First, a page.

Study: Ads with plus-size models unlikely to work


March 22, 2010

Increasingly common ads and catalogues featuring plus-size models are unlikely to work on their intended customers. That’s according to a new study by researchers at ASU, the University of Cologne in Germany and Erasmus University in the Netherlands, which demonstrates a link between model sizes in advertisements and the self-esteem of consumers looking at the ads.

“We believe it is unlikely that many brands will gain market share by using heavy models in their ads,” said Naomi Mandel, marketing associate professor in the W. P. Carey School of Business at ASU. “We found that overweight consumers demonstrated lower self-esteem – and therefore probably less enthusiasm about buying products – after exposure to any size models in ads (versus ads with no models). Also, normal-weight consumers experienced lower self-esteem after exposure to moderately heavy models, such as those in Dove soap’s ‘Real Women’ campaign, than after exposure to moderately thin models.” Download Full Image

Mandel and her colleagues performed a series of experiments based on the popular idea that looking at extremely thin models can negatively affect consumers’ self-esteem and possibly even lead to eating disorders in young girls. That belief is why fashion show organizers in Milan, Italy and Madrid, Spain, recently banned super waif models from their catwalks.

In the new study, researchers took the link between model size and self-esteem even further by factoring in the consumers’ own body size and self-esteem before looking at the ads. Although they did confirm that exposure to extremely thin models can be damaging to most women’s self-esteem, they also found some surprising effects.

“We show it is not just the size of the models in the ads, but also the relative distance between the consumer’s size and the model’s size that affects self-esteem,” Mandel said.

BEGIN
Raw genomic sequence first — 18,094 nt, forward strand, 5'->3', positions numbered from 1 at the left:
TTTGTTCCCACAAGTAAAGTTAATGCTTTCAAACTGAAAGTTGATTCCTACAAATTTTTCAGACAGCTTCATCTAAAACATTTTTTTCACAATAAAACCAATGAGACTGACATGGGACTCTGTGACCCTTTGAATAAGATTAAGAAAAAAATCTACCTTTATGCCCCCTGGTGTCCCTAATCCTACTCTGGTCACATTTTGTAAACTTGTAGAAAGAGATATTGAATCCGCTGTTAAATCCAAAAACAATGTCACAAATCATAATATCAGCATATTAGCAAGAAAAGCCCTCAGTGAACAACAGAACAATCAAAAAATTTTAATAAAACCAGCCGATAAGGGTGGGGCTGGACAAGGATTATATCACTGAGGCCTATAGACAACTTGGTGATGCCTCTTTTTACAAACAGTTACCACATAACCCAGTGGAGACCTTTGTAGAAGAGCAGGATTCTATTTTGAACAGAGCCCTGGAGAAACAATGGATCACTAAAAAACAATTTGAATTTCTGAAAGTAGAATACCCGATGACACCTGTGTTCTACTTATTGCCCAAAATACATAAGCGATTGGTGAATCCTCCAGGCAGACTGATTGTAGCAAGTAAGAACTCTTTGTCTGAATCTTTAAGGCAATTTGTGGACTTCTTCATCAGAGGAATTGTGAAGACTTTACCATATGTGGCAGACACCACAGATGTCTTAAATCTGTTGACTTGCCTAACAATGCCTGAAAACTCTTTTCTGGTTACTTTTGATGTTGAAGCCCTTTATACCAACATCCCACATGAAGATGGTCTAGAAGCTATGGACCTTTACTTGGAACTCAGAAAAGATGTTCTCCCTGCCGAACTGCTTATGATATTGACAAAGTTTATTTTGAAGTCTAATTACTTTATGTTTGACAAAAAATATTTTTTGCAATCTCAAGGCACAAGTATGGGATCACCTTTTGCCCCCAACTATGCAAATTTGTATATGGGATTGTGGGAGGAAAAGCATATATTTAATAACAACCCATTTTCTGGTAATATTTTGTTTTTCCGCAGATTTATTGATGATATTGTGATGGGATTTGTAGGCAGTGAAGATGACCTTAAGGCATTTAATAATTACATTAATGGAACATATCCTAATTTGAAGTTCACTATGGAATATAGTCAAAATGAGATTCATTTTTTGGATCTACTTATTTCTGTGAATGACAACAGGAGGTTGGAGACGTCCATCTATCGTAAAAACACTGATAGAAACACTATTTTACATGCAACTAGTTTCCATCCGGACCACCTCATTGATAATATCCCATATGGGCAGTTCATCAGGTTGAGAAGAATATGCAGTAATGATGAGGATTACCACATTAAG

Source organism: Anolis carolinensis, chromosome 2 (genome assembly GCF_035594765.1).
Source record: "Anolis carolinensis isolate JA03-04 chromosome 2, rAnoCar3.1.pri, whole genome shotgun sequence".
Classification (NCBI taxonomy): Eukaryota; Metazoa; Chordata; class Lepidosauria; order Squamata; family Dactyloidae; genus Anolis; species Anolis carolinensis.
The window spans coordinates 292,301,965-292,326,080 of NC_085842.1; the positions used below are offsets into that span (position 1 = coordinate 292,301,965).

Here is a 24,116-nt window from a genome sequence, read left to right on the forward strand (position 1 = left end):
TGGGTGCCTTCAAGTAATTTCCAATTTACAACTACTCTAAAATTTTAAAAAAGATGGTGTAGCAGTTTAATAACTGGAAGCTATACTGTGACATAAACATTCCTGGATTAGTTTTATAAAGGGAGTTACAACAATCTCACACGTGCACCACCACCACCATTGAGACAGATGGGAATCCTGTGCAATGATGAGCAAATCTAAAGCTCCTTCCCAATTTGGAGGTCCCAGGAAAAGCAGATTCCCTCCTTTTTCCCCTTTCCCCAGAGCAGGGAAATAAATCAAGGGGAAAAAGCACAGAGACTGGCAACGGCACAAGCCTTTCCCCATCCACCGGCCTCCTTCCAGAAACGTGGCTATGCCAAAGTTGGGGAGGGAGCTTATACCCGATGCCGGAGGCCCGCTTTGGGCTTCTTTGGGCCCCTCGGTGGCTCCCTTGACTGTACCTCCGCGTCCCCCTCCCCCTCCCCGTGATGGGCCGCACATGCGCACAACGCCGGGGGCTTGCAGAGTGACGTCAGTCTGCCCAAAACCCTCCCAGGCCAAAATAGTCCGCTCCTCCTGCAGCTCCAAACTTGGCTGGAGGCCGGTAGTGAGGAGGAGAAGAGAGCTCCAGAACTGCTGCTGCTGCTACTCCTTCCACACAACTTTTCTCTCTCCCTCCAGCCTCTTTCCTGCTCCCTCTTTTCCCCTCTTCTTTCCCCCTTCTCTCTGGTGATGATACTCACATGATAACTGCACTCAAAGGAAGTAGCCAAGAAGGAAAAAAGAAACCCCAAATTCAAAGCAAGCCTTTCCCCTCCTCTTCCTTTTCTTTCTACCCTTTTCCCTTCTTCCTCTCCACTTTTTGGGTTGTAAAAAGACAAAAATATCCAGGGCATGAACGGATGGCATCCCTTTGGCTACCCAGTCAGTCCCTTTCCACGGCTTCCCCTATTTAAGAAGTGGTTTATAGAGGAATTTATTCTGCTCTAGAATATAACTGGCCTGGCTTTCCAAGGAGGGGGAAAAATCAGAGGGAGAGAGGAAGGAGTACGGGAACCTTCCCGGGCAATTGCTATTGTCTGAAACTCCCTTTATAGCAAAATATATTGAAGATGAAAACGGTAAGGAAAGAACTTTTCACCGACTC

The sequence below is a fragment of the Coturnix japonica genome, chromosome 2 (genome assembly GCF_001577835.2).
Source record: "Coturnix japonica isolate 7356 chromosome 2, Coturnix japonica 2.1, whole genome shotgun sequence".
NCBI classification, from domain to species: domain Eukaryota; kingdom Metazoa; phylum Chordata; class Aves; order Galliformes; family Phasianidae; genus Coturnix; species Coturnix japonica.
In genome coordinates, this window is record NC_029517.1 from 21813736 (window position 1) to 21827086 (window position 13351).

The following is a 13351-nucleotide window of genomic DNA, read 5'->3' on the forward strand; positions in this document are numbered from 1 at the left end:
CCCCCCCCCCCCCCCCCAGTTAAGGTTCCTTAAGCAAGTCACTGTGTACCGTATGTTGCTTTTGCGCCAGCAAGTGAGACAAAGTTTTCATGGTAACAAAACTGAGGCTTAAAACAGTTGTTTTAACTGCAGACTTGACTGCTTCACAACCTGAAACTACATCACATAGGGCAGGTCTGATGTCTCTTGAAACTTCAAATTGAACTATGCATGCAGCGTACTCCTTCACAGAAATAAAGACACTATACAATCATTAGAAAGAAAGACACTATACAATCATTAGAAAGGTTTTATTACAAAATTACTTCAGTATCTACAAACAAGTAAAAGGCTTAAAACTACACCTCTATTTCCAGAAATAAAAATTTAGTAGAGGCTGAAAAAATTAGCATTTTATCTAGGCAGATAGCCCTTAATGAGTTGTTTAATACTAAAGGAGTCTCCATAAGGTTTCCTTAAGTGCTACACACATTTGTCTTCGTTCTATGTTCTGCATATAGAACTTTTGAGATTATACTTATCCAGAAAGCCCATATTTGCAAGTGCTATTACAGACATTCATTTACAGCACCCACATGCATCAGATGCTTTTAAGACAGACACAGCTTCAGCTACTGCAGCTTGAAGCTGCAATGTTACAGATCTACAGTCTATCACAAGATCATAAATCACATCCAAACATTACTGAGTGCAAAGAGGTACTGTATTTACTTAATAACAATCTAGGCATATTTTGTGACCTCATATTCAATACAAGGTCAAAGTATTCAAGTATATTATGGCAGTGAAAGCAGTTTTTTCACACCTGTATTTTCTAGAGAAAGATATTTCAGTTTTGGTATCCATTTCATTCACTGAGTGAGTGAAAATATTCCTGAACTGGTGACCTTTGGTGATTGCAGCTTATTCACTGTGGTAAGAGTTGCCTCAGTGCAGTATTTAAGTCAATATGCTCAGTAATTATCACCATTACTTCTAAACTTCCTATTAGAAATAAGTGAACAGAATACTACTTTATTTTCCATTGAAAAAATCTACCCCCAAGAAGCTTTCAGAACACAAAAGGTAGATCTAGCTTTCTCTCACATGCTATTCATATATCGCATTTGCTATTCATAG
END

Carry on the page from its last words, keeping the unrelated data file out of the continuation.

In the experiments, hundreds of female students were categorized as having low, normal or high body mass index (BMI) based on their heights and weights. They were then invited to a lab, but were not told the true nature of the study. They were shown a variety of ads and told to answer several questions, only some of which were truly related to the study. The questionnaires showed the participants’ self-esteem shifted based on the model sizes they saw in the ads and whether they considered themselves to be similar to or different from those sizes.

Low-BMI, thinner women tended to experience a boost in self-esteem when they viewed all models because they identified positively with the thinner models and saw themselves as different from the heavier models. Higher-BMI, heavier women dropped in self-esteem when looking at all models because they saw themselves as different from the thinner, idealized ones and similar to the overweight models.

Normal-BMI women had the most shifts in self-esteem, depending on what types of images they saw and could therefore be the most influenced by pictures in ads. For example, if they viewed a moderately thin model, they felt similar and good; if they saw a moderately heavy model, they worried they were similar and overweight.

These findings could be used to prompt changes in behavior. For example, if a normal-size woman sees moderately heavy images in ads for weight-loss products, she might feel overweight and be more inclined to buy a diet plan or gym membership. The same premise could apply to using heavy images in public service announcements aimed at fighting the obesity epidemic.

Dirk Smeesters, marketing associate professor of Erasmus University, and Thomas Mussweiler, social psychology professor of the University of Cologne, worked with Mandel on the study, which will be published in April’s Journal of Consumer Research.

Get Smart LEGO team rocks at robot games


March 22, 2010

[See video: Team">http://www.youtube.com/watch?v=rAqGXzUrnSo">Team Get Smart at 2010 World Fest]

A team of eight young students from Peoria, Ariz., who last December won the FIRST LEGO League (FLL) Arizona State Championship Tournament for a third straight year, gave a stellar performance at the FLL World Festival at the Georgia Dome in Atlanta April 15 to 17.

The Ira A. Fulton Schools of Engineering at Arizona State University have hosted the past two FLL Arizona state tournaments, and will host again this year on Dec. 11 at ASU’s Tempe campus.

Representing Arizona in robotics competitions against more than 80 of the best student FIRST LEGO League teams from more than 30 countries at the FLL World Festival, the Peoria students – who call their team Get Smart – won the second-place Champion’s Award, a third-place Robot Performance Award and the Adult Mentor Award for coach Scott Gray.